Nurse Leaders in the Past

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Lavinia Lloyd Dock is a nursing pioneer who was committed to fighting for equality for women. Lavinia Lloyd Dock was a nurse, feminist, pioneer in nursing education, and an author. She was born into a rich family on February 26, 1858 in Harrisburg, PA. Her parents wanted their children to study, which was unusual for women at that time. Lavinia was inspired to pursue nursing after reading a magazine article. Lavinia graduated from Bellevue Training School for Nurses in 1886. After graduation, Lavinia worked as a night supervisor in Bellevue Hospital. During this time Lavinia understood the problem students faced in studying drugs and solutions. Therefore she wrote one of the first textbooks for nurses titled Materia Medica for Nurses. Lavinia became an author to another book titled Hygiene and Morality in 1907 and co-authored with Adelaide Nutting the first two volumes of the four-volume History of Nursing. Volumes III and IV were completed by Lavinia alone in 1912. She further wrote several articles that were published in the first issues of American Journal of Nursing. Lavinia also published History of American Red Cross Nursing.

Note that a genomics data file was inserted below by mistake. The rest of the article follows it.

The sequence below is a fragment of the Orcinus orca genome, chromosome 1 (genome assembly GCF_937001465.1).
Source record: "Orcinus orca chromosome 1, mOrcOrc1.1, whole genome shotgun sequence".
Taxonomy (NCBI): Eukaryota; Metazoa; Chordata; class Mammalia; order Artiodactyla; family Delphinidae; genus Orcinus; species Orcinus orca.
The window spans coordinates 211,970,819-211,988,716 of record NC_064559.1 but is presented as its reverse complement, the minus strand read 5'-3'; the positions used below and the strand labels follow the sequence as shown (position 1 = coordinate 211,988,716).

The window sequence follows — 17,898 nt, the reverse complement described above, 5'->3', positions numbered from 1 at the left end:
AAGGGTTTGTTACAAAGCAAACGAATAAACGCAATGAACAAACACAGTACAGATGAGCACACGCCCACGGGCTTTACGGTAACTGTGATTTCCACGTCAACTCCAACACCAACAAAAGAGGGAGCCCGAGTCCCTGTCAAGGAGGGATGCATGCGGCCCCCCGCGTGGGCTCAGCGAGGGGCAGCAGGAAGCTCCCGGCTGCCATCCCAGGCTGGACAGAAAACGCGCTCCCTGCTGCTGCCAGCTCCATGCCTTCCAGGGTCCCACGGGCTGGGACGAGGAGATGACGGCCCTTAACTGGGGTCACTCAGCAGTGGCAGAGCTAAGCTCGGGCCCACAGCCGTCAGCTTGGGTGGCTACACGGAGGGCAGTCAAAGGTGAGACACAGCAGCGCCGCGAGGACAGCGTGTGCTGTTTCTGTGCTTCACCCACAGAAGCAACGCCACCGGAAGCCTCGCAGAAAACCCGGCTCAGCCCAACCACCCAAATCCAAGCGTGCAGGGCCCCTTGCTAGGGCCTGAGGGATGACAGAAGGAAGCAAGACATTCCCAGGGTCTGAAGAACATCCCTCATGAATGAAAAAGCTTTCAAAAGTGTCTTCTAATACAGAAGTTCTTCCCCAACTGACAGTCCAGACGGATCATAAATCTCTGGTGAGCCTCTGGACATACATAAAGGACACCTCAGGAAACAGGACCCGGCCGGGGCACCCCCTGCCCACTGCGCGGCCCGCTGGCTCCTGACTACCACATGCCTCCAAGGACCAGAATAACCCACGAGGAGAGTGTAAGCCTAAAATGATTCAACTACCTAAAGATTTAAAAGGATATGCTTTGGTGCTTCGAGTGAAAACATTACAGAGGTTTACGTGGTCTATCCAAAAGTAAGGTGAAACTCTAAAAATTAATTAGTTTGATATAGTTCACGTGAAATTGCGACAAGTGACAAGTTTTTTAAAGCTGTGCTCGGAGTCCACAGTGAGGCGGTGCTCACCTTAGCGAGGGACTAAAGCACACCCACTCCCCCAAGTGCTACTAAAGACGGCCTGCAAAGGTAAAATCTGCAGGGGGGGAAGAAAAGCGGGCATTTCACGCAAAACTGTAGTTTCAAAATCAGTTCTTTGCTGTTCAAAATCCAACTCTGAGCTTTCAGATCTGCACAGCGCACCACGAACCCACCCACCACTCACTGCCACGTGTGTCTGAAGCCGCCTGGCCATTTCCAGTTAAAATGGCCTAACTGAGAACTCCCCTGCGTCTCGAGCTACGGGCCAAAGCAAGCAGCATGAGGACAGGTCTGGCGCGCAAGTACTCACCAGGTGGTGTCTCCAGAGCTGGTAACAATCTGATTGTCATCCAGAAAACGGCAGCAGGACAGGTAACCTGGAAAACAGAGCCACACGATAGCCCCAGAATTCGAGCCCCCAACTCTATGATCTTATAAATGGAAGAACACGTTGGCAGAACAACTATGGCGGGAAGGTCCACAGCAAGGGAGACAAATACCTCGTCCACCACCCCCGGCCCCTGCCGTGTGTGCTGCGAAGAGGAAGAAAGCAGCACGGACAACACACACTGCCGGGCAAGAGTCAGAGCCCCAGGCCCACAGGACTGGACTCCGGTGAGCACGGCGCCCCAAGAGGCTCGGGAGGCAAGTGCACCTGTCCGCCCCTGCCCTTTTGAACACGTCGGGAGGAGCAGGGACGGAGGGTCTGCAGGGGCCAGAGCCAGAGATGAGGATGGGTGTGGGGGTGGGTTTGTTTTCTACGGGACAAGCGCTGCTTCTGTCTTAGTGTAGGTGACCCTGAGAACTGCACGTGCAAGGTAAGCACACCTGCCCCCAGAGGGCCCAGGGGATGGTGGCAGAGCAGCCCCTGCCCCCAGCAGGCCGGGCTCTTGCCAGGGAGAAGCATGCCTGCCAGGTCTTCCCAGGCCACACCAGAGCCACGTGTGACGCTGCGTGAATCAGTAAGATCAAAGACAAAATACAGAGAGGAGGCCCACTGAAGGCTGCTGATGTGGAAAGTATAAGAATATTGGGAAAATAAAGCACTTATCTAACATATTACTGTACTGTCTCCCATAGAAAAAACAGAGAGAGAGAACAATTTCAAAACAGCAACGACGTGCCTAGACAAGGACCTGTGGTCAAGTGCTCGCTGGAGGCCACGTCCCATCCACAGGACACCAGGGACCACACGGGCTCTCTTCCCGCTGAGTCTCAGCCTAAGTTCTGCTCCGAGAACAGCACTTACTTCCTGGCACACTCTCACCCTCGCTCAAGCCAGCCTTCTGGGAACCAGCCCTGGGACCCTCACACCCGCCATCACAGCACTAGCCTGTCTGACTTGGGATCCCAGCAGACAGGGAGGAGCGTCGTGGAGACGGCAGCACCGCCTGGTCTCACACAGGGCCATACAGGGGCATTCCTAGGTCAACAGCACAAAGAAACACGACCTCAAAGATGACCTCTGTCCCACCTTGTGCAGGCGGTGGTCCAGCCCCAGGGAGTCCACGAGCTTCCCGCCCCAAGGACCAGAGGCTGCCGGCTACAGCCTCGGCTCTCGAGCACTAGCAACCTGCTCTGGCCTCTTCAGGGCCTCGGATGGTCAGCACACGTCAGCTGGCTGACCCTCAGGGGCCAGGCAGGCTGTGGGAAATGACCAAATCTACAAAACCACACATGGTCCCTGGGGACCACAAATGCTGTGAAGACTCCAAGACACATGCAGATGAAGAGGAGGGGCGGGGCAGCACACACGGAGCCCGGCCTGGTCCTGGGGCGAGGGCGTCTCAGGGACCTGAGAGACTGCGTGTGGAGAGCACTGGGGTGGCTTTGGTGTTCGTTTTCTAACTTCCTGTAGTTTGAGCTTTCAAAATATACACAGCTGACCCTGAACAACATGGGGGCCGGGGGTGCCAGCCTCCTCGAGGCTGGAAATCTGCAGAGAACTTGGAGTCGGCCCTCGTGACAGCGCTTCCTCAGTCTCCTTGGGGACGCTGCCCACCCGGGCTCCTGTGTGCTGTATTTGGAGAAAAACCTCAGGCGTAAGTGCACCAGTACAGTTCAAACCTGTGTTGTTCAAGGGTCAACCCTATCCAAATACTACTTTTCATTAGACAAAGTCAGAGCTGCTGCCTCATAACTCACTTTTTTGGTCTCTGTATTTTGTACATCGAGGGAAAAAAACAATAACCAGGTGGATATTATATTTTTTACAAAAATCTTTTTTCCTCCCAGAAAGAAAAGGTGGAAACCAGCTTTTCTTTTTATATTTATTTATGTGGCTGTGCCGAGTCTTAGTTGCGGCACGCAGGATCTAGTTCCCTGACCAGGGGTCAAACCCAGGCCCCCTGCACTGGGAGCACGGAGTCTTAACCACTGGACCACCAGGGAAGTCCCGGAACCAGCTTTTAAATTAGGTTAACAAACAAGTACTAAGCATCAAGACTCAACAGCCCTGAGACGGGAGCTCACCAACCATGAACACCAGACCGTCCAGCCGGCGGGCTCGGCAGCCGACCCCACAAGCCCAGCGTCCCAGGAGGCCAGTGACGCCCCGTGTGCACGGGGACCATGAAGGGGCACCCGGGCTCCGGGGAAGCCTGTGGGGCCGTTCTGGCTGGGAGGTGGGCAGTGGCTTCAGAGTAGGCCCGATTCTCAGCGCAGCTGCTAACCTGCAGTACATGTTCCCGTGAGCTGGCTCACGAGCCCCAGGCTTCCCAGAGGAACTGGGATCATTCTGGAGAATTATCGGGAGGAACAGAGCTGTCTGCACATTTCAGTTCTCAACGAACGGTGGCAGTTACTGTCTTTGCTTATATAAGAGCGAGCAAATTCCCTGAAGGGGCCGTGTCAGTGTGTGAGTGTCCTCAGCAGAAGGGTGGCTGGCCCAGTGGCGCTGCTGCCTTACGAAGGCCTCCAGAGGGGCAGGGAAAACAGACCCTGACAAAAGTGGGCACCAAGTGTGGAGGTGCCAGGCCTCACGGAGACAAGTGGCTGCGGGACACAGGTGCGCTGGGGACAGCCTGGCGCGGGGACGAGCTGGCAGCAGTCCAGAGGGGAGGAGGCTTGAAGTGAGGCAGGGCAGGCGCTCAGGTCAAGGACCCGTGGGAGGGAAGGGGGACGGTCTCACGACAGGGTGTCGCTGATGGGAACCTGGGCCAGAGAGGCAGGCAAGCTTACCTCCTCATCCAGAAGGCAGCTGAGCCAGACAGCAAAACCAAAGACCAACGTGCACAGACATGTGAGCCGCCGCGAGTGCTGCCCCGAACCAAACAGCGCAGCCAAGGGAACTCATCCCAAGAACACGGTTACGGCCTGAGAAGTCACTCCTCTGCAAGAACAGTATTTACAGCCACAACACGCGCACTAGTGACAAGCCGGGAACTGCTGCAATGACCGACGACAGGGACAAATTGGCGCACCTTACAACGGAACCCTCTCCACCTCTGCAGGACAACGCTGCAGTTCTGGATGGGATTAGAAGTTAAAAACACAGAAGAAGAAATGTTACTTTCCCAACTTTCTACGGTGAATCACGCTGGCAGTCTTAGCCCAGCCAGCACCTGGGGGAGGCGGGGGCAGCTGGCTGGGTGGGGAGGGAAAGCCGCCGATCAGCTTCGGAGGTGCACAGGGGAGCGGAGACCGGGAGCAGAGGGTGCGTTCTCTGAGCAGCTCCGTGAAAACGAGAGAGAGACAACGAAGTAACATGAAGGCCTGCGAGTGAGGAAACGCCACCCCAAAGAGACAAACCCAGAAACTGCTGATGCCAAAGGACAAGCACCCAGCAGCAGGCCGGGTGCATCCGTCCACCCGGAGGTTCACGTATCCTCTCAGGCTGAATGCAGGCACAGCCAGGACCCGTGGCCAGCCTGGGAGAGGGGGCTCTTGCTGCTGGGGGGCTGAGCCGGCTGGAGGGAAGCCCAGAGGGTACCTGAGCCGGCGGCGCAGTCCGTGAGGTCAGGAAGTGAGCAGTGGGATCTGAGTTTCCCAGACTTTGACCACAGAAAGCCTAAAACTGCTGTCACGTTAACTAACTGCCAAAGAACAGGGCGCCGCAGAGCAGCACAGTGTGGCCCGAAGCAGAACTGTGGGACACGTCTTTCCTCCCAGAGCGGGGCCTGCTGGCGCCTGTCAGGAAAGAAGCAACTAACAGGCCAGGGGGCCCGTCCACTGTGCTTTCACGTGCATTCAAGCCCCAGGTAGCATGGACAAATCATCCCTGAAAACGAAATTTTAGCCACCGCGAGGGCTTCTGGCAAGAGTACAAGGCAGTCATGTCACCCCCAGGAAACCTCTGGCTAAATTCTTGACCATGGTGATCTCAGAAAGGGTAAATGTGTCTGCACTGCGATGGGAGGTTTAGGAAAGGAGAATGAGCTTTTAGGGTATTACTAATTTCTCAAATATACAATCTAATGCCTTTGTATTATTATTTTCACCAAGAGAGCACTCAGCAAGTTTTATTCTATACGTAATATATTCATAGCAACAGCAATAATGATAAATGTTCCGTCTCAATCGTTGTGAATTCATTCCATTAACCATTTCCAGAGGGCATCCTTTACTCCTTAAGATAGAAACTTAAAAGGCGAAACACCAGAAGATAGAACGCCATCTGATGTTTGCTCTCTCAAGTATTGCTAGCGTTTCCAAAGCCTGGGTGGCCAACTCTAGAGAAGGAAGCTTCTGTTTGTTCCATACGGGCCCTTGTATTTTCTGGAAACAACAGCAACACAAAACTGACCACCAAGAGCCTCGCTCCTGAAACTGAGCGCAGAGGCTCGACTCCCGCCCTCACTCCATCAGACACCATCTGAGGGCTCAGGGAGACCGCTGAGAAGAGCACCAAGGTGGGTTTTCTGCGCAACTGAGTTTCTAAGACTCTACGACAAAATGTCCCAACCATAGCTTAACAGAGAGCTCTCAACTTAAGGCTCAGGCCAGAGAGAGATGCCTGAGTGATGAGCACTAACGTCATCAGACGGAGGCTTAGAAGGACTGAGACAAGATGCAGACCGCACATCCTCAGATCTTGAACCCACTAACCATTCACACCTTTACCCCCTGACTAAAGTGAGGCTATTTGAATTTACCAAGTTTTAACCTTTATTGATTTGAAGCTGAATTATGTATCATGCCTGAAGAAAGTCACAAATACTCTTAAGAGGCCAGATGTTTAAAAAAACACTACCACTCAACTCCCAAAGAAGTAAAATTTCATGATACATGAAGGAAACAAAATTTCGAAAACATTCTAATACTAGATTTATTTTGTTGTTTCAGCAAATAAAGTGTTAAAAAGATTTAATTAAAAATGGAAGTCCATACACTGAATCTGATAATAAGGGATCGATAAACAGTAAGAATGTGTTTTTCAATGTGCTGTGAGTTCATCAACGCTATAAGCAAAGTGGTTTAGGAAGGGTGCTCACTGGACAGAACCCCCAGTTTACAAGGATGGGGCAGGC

In addition to being an author, Lavinia Lloyd Dock was a suffragist and activist for women’s rights. She participated in protest movements, formed squads, participated in women’s activist marches, and was even jailed because of her efforts for the women liberation movement. Lavinia participated in activities that resulted in the passage of the 19th Ammendment to the Constitution which granted women the right to vote. In addition, she campaigned for legislation to allow nurses rather than physicians to control their profession.

In 1893, Lavinia, with the assistance of Mary Adelaide Nutting and Isabel Hampton Robb, founded the American Society of Superintendents of Training Schools for nurses of the United States and Canada, a precursor to the current National League for Nursing. Lavinia emphasized the importance of...
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